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last augmentedand regulated, many persons blocked up several of their windows, to avoid paying it; now a tax on windows, so much heavier was imposed, it was natural to expect that they would block up more, by which means, not only the efficiency and productiveness of the new tax would be checked, but the productiveness of the old window tax would be diminished.
Mr. Fox, after various arguments against the general principle and the probable operation of the bill, spoke to several of the clauses, and animaverted on the mode in which Mr. Rose had answered Mr. Eden's remarks. The general reply, he said, had been, “Oh, we shall bring up a clause for that,” and this had been repeated several times, which was a pretty strong proof of the necessity of re-committing the bill. His right honourable friend had contended very wisely and ably, that if gentlemen having three houses were not to pay for more than two, that by a parity of argument, those who had two houses ought not to pay for more than one. This was undoubtedly fair reasoning, and the fact was, that if the present were a tax on houses, and were meant to be such, every house in the possession of any person ought to pay; if he had three, all three; if four, all four: on the contrary, if it was really designed as a mere substitute for the tea tax, in that case, only one house belonging to any gentleman ought to pay it, and that the house where he himself resided, as that would be the house undoubtedly in which tea would be drunk. He declared, the only reason that struck his mind, that could be urged against charging every house belonging to gentlemen who had several, was, that it was recollected the right honourable gentleman, in opening the proposition originally, had stated, that individuals would save by paying the tax instead of paying the high prices upon teas, and it was thought that after such a declaration, it would be too much to ask a gentleman to pay for four houses, for the privilege of drinking tea in one of them. He adverted to the question about minors and guardians, and said the honourable gentleman had not answered that, by asking whether the Duke of Bedford ought not to pay the tax? Undoubtedly he ought; but as the bill stood, the mischief was, that the Duke of Bedford and a minor of a certain description, who had a fortune, not only far inferior, but scarcely equal to his support, were to pay the same exactly. Mr. Fox dwelt on this for some time, and pointed out, that by the inaccuracy of wording one of the clauses, if a person possessed a thousand, or any great number of houses, let out to more than one family each, he had it in his power to pay the tax upon no more than two of them. He explained this, by shewing, that the bill stated, that where two houses were let to more than one family, the
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landlord should, in that case, be taken to be the occupier; and in another part of the bill it provided, that any person occu-. pying more than two houses, should pay only for two. This, however, he stated rather as a proof that the bill wanted verbal correction and amendment, than as a serious objection to it.
An honourable gentleman had compared the present proposition, which compelled, all persons, whether they drank tea or not, to pay a tax for it, to the custom of obliging every person in France to pay a tax on salt, but greatly in his mind to the injury of the mild spirit of French taxation. There was, he said, no degree of comparison on the score of necessity between the use of salt and of tea. The latter was clearly a luxury, and no way conducive to health, perhaps far otherwise, as many had thought. Salt, on the contrary, was a necessary, and, therefore, it was far less oppressive to oblige all the subjects in France to purchase as much salt as it was supposed a person of any given description in life would have occasion for. Mr. Fox reprobated Mr. Rose's expression, that he had a clause to bring up as a rider, at the third reading. He declared, he never had heard such a reply come from a secretary of the treasury, when a bill was in progress. Bringing up clauses by way of rider, was not a regular matter, but a mere matter of resort, when any material circumstance had, through inadvertency, escaped notice, till it was too late to insert it in the body of a bill; it was therefore an additional reason why they ought to re-commit the bill. He said, the great amendment he wished for was, that total and material alteration of the principle of the bill, the making it optional, and not compulsory. That alone, in his mind, could cure the defects of it; but as he did not imagine he could prevail on the right honourable gentleman to make that alteration, he must join issue with the honourable baronet, who had said he hoped, as the present was a bill of experiment, it would bemade only a temporary bill. He thought it ought not to be rendered permanent, and indeed he heartily wished the right honourable gentleman would consent to postpone going on with the bill till the next session. A few months could make no great difference, and the matter did not press in point of revenue, The whole of the bill might be re-considered by the right honourable gentleman during the recess, and be brought forward next year under considerable improvements, Mr, Fox reca. pitulated his several objections, vize that the bill held out a deception to the public on a subject on which they ought to be treated with plain dealing and with confidence;' that it was compulsory when it ought to be optional; that it ground the face of the poor, and imposed a general tax on all persons, as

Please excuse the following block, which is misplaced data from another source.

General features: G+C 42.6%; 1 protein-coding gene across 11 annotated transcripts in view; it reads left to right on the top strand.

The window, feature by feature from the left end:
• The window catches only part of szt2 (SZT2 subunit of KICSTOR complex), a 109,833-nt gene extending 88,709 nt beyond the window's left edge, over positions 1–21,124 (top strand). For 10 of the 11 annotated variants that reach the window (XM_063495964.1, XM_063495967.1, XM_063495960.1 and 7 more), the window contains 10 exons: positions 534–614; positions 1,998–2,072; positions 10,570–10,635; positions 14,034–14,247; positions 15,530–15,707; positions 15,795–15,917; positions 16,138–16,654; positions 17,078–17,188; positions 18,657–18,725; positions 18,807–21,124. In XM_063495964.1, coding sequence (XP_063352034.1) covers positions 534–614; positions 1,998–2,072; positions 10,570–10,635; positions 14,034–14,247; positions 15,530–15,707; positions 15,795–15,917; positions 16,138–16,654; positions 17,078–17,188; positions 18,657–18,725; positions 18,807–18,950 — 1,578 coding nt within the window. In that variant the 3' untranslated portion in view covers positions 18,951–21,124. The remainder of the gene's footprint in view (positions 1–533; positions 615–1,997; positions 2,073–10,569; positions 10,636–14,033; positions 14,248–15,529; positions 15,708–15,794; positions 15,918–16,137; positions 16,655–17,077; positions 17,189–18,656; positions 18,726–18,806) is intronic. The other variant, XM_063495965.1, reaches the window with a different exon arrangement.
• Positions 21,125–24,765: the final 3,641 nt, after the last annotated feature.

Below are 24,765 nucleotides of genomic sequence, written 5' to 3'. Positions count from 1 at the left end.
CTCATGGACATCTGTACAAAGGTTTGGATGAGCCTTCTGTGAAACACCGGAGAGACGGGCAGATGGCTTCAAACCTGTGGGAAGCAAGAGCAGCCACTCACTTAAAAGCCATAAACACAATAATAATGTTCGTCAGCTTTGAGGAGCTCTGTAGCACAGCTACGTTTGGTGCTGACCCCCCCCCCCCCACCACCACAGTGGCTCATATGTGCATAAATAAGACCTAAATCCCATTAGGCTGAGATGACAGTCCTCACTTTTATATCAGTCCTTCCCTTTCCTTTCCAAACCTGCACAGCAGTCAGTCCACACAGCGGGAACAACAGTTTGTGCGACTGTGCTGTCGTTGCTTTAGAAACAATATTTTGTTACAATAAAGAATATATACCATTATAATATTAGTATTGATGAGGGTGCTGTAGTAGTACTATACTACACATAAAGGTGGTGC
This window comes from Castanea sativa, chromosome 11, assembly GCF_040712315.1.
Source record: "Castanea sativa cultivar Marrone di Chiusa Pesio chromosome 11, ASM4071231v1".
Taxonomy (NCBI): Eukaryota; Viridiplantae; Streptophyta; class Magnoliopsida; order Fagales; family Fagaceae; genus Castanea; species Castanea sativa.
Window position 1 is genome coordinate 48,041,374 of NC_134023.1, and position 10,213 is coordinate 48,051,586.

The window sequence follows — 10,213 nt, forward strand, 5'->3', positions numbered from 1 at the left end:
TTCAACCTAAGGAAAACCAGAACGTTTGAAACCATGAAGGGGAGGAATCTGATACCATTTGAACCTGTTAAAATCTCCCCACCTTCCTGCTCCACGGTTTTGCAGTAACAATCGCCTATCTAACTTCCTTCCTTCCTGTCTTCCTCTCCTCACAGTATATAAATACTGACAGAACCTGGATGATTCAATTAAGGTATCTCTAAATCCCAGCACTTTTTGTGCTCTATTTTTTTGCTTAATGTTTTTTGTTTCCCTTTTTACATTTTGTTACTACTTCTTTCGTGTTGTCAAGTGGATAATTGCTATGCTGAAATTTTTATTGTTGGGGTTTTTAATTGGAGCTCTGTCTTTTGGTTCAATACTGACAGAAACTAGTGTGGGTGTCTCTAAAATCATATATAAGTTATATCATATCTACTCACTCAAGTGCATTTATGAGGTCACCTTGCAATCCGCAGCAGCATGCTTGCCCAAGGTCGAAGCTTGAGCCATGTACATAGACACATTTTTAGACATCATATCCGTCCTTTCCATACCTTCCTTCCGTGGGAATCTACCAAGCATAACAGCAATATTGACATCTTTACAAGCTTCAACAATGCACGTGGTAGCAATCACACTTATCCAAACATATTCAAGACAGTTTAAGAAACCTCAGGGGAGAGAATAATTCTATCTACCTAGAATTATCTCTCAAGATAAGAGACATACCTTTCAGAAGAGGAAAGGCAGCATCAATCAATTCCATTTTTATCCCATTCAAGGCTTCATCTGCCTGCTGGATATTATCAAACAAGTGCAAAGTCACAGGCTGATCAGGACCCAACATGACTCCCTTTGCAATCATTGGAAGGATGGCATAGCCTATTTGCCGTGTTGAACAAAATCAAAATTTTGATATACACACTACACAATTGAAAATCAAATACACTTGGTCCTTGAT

well those who drank tea, as those who did not drink it, and that it did not appear to him likely to put an effectual end to smuggling. Were he certain that it would operate as a material check upon smuggling, he owned he should like it much better; but he feared it would not. In the course of his speech, Mr. Fox often glanced at the East India company; and before he sat down, he reminded gentlemen, that according to the forms of the House the motion must be negatived before they could re-commit the bill; all those, therefore, who thought as he did, would join in attempting to negative the proposition.
ADDRESS ON THE King's SPEECH, AT THE OPENING OF
THE SESSION. .
January 25, 1785.
* My lords and gentlemen ; “ After the laborious attendance of the last session of parliament, it has given me peculiar pleasure that the situation of public affairs has admitted of so long a recess. Among the objects which now require consideration, I must particularly recommend to your earnest attention the adjustment of such points in the commercial intercourse between Great Britain and Ireland as are not yet finally arranged; the system which will unite both kingdoms the most closely on principles of reciprocal advantage, will, I am persuaded, best ensure the general prosperity of my dominions. I have the "satisfaction to acquaint you, that notwithstanding any appearance of differences on the continent, I continue uniformly to receive from all foreign powers the strongest assurances of their good dispositions towards this country.